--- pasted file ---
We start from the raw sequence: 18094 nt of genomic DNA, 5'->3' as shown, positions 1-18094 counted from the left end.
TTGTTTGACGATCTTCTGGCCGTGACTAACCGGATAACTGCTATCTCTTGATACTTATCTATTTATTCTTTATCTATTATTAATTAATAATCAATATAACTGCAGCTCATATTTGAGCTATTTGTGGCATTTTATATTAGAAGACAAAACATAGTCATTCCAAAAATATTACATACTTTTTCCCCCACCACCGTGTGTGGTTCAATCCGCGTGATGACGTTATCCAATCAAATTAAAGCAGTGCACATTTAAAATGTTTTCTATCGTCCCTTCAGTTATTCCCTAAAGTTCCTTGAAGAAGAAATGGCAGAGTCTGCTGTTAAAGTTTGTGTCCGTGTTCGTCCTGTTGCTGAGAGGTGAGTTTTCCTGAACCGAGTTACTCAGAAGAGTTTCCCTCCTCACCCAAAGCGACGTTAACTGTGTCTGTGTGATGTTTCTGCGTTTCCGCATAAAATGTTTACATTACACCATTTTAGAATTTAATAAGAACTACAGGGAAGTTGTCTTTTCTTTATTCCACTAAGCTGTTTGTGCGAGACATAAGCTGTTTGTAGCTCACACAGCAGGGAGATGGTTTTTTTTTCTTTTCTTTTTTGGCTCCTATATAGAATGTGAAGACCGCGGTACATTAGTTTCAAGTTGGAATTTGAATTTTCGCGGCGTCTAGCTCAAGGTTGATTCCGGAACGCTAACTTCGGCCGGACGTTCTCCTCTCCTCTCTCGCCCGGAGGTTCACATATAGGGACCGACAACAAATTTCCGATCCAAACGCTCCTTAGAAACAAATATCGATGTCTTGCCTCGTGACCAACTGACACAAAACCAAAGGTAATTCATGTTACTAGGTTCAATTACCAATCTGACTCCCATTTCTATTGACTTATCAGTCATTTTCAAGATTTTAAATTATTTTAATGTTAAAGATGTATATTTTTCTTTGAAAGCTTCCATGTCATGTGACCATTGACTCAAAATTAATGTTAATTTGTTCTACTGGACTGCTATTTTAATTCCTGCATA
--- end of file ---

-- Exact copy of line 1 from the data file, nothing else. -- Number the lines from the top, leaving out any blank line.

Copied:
We start from the raw sequence: 18094 nt of genomic DNA, 5'->3' as shown, positions 1-18094 counted from the left end.